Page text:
Fedotov S.A., Sugrobov V.M., Utkin I.S., Utkina L.I. On the possibility of using heat stored in the magma chamber of the Avachinsky volcano and the surrounding rock for heat and power supply // Journal of Volcanology and Seismology. 2007. Vol. 1. № 1. P. 28-41. doi:10.1134/S0742046307010022.
The results of geological and geophysical studies, including recent ones, which make it possible to verify the existence of a liquid magma chamber below the Avachinsky volcano on Kamchatka, and to estimate the chamber depth and approximate dimensions, are analyzed. The heat stored in the host rock heated by the volcanic magma chamber from the time of chamber origination to the present is estimated, taking variable chamber dimensions during the process of evolution into account. The geological-geophysical prerequisites for using the thermal energy of the heated rock which surrounds the magma chamber to supply heat and power to Petropavlovsk-Kamchatskii are analyzed. The creation of an underground geothermal circulation system (fracture heat exchanger) using deep boreholes is proposed.
Girina O.A., Manevich A.G., Malik N.A., Melnikov D.V., Ushakov S.V., Demyanchuk Yu.V., Kotenko L.V. Active volcanoes of Kamchatka and Northern Kurils in 2005 // Journal of Volcanology and Seismology. 2007. Vol. 1. № 4. P. 237-247. https://doi.org/10.1134/S0742046307040021.
In 2005, six major eruptions of four Kamchatka volcanoes (Bezymyannyi, Klyuchevskoy, Shiveluch, and Karymskii) occurred and the Avachinskii, Mutnovskii, and Gorelyi Kamchatka volcanoes and the Ebeko and Chikurachki volcanoes in northern Kurils were in a state of increased activity. Owing to a close collaboration between the KVERT project, Elizovo airport meteorological center, and volcanic ash advisory centers in Tokyo, Anchorage, and Washington (Tokyo, Anchorage, and Washington VAACs), all necessary measures for safe airplane flights near Kamchatka were taken and fatal accidents related to volcanic activity did not occur.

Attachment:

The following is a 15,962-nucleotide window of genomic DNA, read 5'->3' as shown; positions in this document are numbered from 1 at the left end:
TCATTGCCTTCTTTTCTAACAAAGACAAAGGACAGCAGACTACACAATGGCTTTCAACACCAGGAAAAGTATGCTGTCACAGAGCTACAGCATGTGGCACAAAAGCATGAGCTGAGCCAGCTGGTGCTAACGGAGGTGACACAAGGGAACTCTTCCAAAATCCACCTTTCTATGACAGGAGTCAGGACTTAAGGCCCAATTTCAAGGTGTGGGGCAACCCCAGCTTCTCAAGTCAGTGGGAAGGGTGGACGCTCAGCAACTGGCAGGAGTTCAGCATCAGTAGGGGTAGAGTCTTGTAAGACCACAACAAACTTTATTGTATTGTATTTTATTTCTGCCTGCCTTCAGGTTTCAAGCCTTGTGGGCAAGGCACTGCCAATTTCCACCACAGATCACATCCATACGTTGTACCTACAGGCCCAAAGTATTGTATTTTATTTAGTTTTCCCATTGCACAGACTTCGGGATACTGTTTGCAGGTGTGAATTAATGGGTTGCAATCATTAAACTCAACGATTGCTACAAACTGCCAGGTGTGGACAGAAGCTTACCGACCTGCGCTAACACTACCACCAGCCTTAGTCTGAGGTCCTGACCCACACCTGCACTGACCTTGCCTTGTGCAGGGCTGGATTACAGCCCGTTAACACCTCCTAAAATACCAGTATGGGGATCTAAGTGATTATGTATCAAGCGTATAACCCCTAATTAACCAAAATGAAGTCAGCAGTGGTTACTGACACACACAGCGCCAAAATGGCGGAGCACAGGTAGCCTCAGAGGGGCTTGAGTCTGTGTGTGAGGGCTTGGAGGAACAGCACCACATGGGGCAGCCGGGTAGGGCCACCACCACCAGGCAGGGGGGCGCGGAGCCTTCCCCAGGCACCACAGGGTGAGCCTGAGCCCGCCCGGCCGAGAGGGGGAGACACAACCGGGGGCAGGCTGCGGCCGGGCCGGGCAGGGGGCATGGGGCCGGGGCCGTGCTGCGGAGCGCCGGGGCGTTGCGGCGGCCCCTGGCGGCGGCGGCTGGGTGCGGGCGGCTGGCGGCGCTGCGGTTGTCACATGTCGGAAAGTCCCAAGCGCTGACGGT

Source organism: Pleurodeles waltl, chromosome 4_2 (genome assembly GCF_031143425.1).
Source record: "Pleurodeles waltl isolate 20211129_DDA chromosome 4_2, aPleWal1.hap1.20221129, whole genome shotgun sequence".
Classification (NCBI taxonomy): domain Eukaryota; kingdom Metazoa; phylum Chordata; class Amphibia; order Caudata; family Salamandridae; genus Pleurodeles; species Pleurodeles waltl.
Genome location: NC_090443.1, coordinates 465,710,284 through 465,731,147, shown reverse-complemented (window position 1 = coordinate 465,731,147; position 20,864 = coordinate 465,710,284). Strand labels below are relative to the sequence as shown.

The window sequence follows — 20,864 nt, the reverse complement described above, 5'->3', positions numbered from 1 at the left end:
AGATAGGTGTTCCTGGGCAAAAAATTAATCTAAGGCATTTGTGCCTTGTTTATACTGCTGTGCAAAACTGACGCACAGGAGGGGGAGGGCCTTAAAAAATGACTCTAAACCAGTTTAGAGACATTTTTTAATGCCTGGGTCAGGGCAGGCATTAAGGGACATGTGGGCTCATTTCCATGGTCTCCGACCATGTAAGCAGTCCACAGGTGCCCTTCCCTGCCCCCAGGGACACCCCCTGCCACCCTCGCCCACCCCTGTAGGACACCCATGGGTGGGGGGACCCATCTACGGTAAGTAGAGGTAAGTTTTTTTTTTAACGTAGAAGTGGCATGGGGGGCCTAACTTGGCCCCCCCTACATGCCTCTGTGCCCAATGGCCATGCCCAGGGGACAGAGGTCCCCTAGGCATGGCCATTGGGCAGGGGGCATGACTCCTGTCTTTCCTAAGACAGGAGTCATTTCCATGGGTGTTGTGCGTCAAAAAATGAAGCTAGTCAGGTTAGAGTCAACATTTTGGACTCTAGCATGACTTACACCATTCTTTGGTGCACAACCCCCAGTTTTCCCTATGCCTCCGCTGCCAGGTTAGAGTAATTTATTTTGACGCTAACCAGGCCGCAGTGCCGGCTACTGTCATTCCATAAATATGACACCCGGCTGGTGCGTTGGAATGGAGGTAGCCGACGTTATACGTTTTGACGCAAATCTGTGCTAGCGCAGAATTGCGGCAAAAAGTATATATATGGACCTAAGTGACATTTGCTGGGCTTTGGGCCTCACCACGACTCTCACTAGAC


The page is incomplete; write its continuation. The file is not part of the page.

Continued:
Khubunaya S.A., Gontovaya L.I., Sobolev A.V., Nizkous I.V. Magma Chambers beneath the Klyuchevskoy Volcanic Group // Journal of Volcanology and Seismology. 2007. Vol. 1. № 2. P. 98-118. doi: 0.1134/S0742046307020029.
Поступила в редакцию 1. 11. 2006 г.
Методом сейсмической томографии построена объемная скоростная модель земной коры под Ключевской группой вулканов. Выделены аномалии скоростных параметров связанных с зонами магматического питания активных вулканов. Получены петрологические данные о составе, температуре и давлении генерации и кристаллизации родоначальных расплавов магнезиальных базальтов Ключевского вулкана. Родоначальный расплав отвечает пикриту (MgO=13-14%,мас) с предельным насыщением SiO2 (49-50%, мас.), высоким содержанием H2O (2,2-2.9%) и несовместимыми элементами (Sr, Rb, Ba, Hf). Он образуется при давлениях 15-20 кбар и температурах 1280-13200С. Его дальнейшая кристаллизация проходит в промежуточных магматических камерах при двух дискретных уровнях давлений (более 6 и 1-2 кбар). Результаты петрологических исследований находятся в хорошем соответствии с сейсмотомографической моделью.
Lees J., Symons N., Chubarova O., Gorelchik V., Ozerov A. Tomographic Images of Klyuchevskoy Volcano P-Wave Velocity / Volcanism and Subduction: The Kamchatka Region. Geophysical Monograph Series. Washington, D. C.: American Geophysical Union. 2007. Vol. 172. P. 293-302.
Three-dimensional structural images of the P-wave velocity below the edifice of the great Klyuchevskoy group of volcanoes in central Kamchatka are derived via tomographic inversion. The structures show a distinct low velocity feature extending from around 20 km depth to 35 km depth, indicating evidence of magma ponding near the Moho discontinuity. The extensive low velocity feature represents, at least to some degree, the source of the large volume of magma currently erupting at the surface near the Klyuchevskoy group.
Maximov A.P., Puzankov M.Yu., Bazanova L.I. The Plumbing System at the Initial Period of the Young Cone Formation, Avachinsky Volcano (Kamchatka) // XXIV IUGG General Assembly. July 2-13, 2007, Perugia, Italy. 2007.
Neal C.A., Girina O.A., Senyukov S.L., Rybin A.V., Osiensky J., Hall T., Nelson K., Izbekov P. Eruption warning systems for aviation in Russia: a 2007 status report // 4th International Workshop on Volcanic Ash. Natural Hazards. New Zealand. 2007. 2007. P. 1-7.
Ozerov A.Yu. Experimental Studies for Modeling the Explosions of Basaltic Volcanoes / Volcanism and Subduction: The Kamchatka Region. // AGU Fall Meeting 2007. Eos Trans. AGU, 88(52), Fall Meet. Suppl., Abstracts. 2007. P. V12B-04.
Ozerov A.Yu., Firstov P.P., Gavrilov V.A. Periodicities in the dynamics of eruptions of Klyuchevskoi Volcano, Kamchatka / Volcanism and Subduction: The Kamchatka Region. Geophysical Monograph Series. Washington, D. C.: American Geophysical Union. 2007. Vol. 172. P. 283-291.